We live in a culture where fear is normal. Fear is the standard, and we hear it every single day on the news. Another mass shooting. Another hurricane. Another person abducted. Another house burned down in flames. Another flood. People hungry, people angry, people upset at the government.
Death. Destruction. Loss. Death. Destruction. Loss. Death. Destruction. Loss. It's a seemingly endless song. Turn on the news, or pull up a news station's headlines on a computer, if you can. Tell me the kinds of headlines you're seeing. You're probably hard-pressed to find many positive stories, right?
My boss and I were talking the other day about a session she attended at a children's ministry conference. She said, "You know, kids growing up these days don't know a life without terrorist attacks happening pretty regularly. When I was growing up, I felt safe in all the places that a kid should: school, home, church, and public events. Kids these days may not have that same feeling of safety. Even on a subconscious level, that thought could very well be in their minds. They aren't seeing hope."
That threw me for a loop. I sat there for a minute, soaking in that statement. I thought about the ramifications of what that all meant, and came to this conclusion: for our culture, fear is comfortable. Fear is normal. It's something we're used to, something we deal with all the time.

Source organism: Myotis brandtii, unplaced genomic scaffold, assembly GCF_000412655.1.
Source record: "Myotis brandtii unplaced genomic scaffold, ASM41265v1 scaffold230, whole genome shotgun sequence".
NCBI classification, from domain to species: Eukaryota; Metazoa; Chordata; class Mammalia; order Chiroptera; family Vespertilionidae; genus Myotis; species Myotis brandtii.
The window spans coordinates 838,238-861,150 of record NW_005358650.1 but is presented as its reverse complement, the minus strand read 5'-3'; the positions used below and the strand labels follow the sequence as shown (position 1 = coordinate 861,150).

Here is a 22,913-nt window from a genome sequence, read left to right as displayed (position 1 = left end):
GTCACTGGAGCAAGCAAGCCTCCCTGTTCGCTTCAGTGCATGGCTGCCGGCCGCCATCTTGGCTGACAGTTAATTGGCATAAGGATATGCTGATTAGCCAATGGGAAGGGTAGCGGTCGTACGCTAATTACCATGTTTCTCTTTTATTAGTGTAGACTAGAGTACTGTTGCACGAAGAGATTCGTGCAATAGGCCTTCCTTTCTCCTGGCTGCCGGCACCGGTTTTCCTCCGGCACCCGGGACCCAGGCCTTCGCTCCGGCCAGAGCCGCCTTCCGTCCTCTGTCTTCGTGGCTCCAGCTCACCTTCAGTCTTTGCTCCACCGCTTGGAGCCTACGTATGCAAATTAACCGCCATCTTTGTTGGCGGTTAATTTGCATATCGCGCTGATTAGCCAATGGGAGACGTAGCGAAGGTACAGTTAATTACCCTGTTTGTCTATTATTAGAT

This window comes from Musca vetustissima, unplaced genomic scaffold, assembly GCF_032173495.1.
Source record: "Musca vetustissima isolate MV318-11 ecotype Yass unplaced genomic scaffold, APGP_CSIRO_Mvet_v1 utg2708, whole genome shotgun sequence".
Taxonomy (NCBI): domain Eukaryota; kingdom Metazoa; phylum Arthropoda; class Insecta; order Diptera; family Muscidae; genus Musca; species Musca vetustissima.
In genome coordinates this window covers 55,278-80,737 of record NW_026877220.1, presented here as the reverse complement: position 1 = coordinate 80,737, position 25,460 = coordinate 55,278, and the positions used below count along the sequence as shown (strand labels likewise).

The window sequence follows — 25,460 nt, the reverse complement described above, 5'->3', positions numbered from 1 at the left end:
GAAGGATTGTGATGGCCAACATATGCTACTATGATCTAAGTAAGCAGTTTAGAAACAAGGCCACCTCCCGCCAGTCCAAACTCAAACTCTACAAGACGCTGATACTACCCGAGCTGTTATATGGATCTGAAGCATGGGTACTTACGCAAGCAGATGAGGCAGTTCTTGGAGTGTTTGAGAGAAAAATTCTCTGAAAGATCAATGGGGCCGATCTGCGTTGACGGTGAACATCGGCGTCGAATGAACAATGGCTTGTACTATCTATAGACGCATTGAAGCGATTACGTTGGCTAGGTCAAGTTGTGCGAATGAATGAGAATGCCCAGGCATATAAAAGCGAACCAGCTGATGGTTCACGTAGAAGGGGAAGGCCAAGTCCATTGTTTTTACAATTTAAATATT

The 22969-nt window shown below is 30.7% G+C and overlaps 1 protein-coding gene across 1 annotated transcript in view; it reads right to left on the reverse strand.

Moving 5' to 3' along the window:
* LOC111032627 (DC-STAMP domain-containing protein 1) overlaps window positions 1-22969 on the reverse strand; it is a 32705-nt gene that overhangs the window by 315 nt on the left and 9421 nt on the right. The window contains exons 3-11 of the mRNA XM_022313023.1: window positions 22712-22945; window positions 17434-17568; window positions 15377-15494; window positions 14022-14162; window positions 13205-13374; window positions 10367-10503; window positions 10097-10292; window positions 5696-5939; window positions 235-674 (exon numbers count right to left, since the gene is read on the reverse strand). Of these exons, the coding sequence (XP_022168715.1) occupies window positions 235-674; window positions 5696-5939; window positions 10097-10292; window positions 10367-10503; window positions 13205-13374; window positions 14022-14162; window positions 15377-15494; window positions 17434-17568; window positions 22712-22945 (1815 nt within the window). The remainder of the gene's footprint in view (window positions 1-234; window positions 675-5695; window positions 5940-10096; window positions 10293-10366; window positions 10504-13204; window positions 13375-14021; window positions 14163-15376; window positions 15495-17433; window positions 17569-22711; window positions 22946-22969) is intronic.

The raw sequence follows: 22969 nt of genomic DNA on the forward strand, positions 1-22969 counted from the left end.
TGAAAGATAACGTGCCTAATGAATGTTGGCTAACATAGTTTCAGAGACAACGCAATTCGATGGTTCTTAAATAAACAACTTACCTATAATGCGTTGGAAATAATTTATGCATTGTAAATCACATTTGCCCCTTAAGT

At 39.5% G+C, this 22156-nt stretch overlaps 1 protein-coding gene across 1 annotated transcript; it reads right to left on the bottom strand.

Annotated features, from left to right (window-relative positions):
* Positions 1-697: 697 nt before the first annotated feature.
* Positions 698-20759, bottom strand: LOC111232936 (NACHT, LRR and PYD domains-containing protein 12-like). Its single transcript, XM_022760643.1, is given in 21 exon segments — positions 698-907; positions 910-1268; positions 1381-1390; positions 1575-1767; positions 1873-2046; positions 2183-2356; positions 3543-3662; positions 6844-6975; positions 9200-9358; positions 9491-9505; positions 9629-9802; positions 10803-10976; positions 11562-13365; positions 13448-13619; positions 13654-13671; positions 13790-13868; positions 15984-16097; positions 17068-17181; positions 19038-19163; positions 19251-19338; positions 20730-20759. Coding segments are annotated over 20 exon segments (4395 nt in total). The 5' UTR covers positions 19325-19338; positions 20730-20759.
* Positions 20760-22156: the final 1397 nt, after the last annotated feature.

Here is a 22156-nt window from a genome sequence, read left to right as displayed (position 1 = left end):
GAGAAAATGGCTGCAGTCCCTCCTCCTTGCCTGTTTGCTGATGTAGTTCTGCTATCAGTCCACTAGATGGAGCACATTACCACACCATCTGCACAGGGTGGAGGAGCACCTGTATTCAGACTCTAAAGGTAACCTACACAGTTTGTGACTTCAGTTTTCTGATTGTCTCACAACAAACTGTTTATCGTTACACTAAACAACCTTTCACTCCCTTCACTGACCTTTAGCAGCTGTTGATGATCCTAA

Even if it's not the kind of fear we experience when we watch a scary movie, the worry we take on can lead to gut-wrenching anxiety. Have you ever had a night where you just couldn't turn off your mind and sleep? Where you had a million responsibilities, fears, and what ifs wreaking havoc in your mind? Me, too. I think we all have.
When fear is the standard, hope is the antidote.
You are not captive to fear. While fear is common and comfortable, we don't have to choose to live into it. We can choose to keep our eyes above our fear, fixed on the One who is our hope!
2 Timothy 1:7 has become one of my favorite verses ever since I was a kid. "For God has not given us a spirit of fear and timidity, but of power, love, and self-discipline."
I think that's important to note: go back and read the first part of that verse. "For God has not given us..."
The enemy comes to kill, steal, and destroy. Kind of like that cycle I mentioned earlier: Death. Loss. Destruction.
God is not a giver of fear. He is the giver of light, life, love, hope, and peace!
I am so grateful that we can rest assured in His embrace as we live in a culture full of fear.
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